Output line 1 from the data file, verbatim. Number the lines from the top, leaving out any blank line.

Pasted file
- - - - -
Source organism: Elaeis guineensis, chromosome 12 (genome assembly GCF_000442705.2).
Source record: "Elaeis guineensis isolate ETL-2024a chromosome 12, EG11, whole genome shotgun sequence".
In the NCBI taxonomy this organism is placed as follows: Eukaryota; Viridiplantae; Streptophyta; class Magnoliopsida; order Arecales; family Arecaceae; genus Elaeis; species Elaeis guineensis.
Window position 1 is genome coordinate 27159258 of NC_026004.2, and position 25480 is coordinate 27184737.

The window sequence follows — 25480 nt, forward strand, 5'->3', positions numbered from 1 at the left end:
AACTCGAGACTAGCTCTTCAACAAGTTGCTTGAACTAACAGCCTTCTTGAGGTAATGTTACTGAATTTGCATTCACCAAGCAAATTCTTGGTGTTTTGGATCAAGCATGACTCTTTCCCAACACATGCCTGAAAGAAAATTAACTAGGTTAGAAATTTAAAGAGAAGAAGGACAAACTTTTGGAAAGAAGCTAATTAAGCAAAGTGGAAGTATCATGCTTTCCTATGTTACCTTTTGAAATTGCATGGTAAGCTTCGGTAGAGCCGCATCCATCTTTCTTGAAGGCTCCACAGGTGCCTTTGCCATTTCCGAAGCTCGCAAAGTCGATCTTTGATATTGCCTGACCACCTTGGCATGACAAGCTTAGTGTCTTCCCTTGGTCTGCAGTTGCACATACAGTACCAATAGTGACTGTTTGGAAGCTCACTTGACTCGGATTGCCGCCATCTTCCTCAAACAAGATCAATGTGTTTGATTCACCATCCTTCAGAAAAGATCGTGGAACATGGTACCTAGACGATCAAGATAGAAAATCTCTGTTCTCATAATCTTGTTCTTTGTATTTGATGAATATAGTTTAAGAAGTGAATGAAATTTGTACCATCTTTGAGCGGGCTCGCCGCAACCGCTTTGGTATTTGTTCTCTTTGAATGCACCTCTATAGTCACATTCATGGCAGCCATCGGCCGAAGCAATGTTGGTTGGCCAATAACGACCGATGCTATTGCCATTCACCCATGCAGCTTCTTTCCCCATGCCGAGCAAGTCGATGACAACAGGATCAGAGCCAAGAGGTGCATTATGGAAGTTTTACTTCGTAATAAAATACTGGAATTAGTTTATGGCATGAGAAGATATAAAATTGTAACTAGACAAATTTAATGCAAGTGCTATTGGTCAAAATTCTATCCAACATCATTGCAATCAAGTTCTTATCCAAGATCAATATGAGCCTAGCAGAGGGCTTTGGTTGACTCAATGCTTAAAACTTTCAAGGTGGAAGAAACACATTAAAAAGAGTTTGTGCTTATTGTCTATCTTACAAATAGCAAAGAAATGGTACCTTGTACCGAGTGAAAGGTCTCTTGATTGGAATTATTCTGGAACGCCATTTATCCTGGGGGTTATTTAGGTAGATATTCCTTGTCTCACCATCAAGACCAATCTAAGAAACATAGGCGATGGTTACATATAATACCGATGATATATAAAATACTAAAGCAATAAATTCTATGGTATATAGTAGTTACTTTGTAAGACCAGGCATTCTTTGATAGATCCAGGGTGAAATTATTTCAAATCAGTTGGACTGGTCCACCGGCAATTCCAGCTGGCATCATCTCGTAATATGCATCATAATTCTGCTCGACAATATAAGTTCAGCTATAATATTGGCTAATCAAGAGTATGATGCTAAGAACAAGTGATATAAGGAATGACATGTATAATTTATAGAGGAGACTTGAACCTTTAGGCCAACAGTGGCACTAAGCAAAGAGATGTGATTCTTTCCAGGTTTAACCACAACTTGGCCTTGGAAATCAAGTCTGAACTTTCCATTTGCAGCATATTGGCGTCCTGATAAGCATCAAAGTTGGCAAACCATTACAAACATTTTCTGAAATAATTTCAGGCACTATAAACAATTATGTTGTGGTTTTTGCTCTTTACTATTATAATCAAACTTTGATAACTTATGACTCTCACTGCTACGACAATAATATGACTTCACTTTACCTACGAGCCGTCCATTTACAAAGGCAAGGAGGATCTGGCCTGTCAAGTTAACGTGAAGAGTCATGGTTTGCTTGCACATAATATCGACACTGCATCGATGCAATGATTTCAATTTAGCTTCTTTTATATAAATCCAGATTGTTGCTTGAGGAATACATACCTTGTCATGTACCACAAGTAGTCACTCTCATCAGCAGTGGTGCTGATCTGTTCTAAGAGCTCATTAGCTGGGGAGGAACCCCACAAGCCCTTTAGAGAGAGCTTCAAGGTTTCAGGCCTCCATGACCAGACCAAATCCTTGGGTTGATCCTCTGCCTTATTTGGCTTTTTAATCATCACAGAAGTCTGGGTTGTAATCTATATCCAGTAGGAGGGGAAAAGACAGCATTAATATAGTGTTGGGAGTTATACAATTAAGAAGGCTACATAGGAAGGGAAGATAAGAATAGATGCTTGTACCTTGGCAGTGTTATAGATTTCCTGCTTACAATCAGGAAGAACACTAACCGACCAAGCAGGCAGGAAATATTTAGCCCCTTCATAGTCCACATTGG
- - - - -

Source organism: Elaeis guineensis, chromosome 12 (genome assembly GCF_000442705.2).